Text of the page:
Your family doctor or general practitioner is likely to refer you to a dermatologist for diagnosis and treatment of Sweet's syndrome. Because appointments can be brief and there's often a lot of ground to cover, it can help to be well prepared. Here are some tips to help you get ready for your appointment and what to expect from your doctor.
What you can do
Before your appointment, you may want to:
- Write down all your signs and symptoms. List even those that seem unrelated to your rash. Sweet's syndrome can be a sign of several illnesses, so it's important that your doctor know all of your symptoms.
- Make a list of all your medications. Include any vitamins, herbs and over-the-counter drugs that you're taking. Even better, take the original bottles and a written list of the dosages and directions.
- Arrange to take along a family member or friend. It can be difficult to remember all the information provided to you during an appointment. The person who accompanies you may remember something that you forgot or missed.
- Write down questions for your doctor. Don't be afraid to ask questions or to speak up when you don't understand something your doctor says. Start with the problems that concern you most. If you run out of time, ask to speak with a nurse or physician's assistant or leave a message for your doctor.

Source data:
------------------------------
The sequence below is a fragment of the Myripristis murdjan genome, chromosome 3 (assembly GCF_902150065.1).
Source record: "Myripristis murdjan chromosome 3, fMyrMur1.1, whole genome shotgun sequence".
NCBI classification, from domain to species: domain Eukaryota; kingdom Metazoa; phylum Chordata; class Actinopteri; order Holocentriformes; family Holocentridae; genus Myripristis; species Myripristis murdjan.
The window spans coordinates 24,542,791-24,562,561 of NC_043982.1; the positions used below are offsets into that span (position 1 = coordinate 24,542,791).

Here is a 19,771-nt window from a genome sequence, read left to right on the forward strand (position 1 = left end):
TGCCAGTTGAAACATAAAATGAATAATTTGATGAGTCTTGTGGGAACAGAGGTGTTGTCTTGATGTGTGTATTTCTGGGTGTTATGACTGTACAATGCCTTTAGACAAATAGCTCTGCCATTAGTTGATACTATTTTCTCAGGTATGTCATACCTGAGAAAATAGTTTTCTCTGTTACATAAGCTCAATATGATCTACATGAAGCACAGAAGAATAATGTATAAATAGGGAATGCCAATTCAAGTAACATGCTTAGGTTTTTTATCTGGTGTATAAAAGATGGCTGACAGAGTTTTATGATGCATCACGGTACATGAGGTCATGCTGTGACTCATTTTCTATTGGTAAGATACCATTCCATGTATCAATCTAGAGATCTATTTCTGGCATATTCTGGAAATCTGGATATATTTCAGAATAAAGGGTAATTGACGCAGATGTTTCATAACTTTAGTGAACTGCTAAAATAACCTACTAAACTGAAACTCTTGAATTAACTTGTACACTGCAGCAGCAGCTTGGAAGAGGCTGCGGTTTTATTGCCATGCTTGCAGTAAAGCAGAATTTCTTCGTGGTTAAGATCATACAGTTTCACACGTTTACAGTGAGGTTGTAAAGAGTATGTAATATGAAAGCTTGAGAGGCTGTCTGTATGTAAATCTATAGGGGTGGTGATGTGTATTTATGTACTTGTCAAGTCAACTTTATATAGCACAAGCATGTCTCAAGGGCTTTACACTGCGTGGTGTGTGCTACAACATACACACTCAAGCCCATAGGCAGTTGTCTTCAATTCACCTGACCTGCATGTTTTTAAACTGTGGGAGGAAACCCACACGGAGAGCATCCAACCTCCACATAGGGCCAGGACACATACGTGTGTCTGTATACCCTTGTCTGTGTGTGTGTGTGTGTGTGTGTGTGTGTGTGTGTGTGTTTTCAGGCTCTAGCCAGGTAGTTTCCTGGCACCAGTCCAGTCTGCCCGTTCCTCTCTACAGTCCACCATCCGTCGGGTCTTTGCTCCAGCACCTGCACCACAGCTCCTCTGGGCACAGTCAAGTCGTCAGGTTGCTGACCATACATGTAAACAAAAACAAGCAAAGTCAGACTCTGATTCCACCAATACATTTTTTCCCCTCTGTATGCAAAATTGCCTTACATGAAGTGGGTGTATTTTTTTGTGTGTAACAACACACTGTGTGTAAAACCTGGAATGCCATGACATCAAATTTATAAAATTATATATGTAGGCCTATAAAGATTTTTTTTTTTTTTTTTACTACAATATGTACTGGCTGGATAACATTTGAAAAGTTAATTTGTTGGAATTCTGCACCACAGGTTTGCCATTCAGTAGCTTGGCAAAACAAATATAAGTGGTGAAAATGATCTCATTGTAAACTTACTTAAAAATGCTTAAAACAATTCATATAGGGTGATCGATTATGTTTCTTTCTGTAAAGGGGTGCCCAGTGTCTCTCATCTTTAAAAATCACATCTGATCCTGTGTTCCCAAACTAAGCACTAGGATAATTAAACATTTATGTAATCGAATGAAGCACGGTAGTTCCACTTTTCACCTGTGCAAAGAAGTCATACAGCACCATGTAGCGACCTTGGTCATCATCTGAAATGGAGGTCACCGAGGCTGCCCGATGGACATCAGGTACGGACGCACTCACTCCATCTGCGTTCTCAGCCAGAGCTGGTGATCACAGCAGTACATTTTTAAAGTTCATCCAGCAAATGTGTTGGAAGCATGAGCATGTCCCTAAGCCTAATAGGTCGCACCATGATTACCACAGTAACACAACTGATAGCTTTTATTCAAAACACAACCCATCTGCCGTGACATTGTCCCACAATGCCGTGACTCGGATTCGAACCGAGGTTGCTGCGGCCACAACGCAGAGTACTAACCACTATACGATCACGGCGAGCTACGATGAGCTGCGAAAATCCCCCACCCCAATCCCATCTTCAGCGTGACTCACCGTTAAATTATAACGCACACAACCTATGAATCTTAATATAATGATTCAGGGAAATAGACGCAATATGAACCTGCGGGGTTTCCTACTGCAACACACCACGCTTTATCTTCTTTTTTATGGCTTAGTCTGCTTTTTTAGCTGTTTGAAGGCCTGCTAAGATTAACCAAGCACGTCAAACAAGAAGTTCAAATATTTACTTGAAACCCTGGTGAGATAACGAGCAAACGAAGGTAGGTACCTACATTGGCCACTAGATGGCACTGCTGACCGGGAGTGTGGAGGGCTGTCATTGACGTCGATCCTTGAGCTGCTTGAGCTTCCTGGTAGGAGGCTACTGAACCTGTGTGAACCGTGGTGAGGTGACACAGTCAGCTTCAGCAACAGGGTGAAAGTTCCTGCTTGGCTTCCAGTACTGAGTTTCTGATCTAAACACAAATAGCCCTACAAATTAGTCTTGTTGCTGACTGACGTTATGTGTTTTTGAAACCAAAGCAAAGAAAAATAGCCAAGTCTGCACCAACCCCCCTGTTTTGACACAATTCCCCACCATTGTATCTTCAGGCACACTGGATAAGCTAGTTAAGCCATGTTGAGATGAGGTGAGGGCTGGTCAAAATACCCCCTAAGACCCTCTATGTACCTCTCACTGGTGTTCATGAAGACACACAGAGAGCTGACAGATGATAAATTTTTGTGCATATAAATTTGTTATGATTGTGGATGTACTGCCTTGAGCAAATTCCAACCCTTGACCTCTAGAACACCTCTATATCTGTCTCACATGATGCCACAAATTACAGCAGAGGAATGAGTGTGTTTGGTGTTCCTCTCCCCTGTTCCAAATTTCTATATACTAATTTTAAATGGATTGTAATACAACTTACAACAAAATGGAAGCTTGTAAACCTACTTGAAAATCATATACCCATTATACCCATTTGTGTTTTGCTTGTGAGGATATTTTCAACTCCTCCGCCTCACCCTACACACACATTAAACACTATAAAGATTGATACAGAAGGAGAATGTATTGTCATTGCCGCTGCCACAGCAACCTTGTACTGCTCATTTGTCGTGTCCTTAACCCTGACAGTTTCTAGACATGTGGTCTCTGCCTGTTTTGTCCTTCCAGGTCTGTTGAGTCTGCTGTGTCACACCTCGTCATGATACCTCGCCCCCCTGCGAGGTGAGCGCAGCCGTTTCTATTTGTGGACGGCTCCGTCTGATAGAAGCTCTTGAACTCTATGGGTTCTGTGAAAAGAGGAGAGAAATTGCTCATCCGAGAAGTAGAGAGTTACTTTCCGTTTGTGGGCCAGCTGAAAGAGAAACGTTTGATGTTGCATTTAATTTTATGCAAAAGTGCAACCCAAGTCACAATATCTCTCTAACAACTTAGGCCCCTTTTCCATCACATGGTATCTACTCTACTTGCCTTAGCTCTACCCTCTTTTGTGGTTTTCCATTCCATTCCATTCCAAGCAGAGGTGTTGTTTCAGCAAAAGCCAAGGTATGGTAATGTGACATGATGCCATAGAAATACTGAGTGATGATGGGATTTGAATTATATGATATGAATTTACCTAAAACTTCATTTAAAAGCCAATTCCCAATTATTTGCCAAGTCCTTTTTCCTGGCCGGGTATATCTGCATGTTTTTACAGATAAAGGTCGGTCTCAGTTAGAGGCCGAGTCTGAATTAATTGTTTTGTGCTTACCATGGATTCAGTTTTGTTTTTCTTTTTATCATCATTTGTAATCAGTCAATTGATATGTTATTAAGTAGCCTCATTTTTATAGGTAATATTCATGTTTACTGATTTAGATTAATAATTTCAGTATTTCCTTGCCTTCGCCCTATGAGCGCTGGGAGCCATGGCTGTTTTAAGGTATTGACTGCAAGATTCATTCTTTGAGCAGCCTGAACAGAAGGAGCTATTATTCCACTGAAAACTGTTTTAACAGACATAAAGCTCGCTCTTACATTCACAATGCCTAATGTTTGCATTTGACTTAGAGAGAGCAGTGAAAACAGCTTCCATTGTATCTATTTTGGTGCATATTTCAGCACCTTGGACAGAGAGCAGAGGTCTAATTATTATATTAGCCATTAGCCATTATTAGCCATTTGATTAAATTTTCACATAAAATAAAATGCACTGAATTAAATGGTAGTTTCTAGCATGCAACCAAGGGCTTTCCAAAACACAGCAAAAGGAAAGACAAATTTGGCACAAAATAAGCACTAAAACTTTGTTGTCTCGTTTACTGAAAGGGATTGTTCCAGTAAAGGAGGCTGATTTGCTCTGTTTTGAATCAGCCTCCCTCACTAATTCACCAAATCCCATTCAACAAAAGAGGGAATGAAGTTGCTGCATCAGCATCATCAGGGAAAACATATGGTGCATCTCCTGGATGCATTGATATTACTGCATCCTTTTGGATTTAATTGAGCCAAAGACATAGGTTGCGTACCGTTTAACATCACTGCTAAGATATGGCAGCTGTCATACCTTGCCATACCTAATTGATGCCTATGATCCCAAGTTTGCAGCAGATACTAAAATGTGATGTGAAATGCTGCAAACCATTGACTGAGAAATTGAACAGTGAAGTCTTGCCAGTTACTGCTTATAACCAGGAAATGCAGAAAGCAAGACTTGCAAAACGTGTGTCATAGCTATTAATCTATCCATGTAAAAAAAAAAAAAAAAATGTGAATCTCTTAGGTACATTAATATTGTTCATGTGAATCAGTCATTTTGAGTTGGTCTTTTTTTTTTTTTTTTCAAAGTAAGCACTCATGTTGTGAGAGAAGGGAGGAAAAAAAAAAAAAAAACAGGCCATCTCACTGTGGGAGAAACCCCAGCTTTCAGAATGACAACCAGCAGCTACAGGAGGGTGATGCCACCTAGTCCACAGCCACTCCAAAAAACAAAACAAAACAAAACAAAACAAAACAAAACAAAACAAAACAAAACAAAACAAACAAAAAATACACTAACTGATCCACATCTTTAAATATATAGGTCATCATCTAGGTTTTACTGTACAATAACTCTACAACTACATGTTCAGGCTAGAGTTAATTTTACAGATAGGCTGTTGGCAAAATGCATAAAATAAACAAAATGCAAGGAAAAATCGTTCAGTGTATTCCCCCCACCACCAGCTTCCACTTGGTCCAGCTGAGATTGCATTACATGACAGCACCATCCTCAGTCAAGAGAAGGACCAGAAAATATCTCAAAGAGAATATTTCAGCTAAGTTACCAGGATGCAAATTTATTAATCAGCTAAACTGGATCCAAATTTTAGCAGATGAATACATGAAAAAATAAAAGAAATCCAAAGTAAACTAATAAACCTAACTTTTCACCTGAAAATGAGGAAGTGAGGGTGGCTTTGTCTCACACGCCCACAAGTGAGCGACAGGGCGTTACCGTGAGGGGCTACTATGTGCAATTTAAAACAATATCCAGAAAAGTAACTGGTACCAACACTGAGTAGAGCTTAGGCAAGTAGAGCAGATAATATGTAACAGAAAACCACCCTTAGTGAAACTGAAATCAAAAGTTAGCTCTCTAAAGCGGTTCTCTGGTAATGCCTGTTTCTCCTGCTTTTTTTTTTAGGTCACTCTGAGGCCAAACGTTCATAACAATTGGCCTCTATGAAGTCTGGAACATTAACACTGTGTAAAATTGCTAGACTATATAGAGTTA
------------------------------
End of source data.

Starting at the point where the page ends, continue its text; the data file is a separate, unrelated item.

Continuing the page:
If you have symptoms of Sweet's syndrome, questions you may want to ask include:
- What might be causing my rash?
- What tests do I need to confirm the diagnosis?
- Is this condition temporary or chronic?
- What is the best course of action?
- What are the alternatives to the primary treatment approach that you're suggesting?
- I don't like the idea of taking steroids. Are there other medications you can prescribe?
- Is there a generic alternative to the medicine you're prescribing me?
- What if I just wait to see if my signs and symptoms go away on their own?
What to expect from your doctor
Your doctor is likely to ask you a number of questions, such as:
Dec. 13, 2012
- When did your symptoms start?
- Did they come on suddenly or gradually?
- What did the rash look like when it first appeared?
- Is the rash painful?
- What, if anything, makes it better?
- What, if anything, makes it worse?
- Were you sick before the rash started?
- What medical problems have you had?
- Do you have other symptoms that started about the same time?
- What medications do you take?
- Goldsmith LA, et al., eds. Fitzpatrick's Dermatology in General Medicine. 8th ed. New York, N.Y.: The McGraw-Hill Companies; 2012. http://www.accessmedicine.com/resourceTOC.aspx?resourceID=740. Accessed Oct. 15, 2012.
- Moschella SL. Neutrophilic dermatoses. http://www.uptodate.com/index. Accessed Oct. 15, 2012.
- Habif TP. Clinical Dermatology: A Color Guide to Diagnosis and Therapy. 5th ed. Edinburgh, U.K.; New York, N.Y.: Mosby Elsevier; 2010. http://www.mdconsult.com/books/about.do?about=true&eid=4-u1.0-B978-0-7234-3541-9..X0001-6--TOP&isbn=978-0-7234-3541-9&uniqId=230100505-57. Accessed Oct. 15, 2012.
- Saag KG, et al. Major side effects of systemic glucocorticoids. http://www.uptodate.com/index. Accessed Oct. 15, 2012.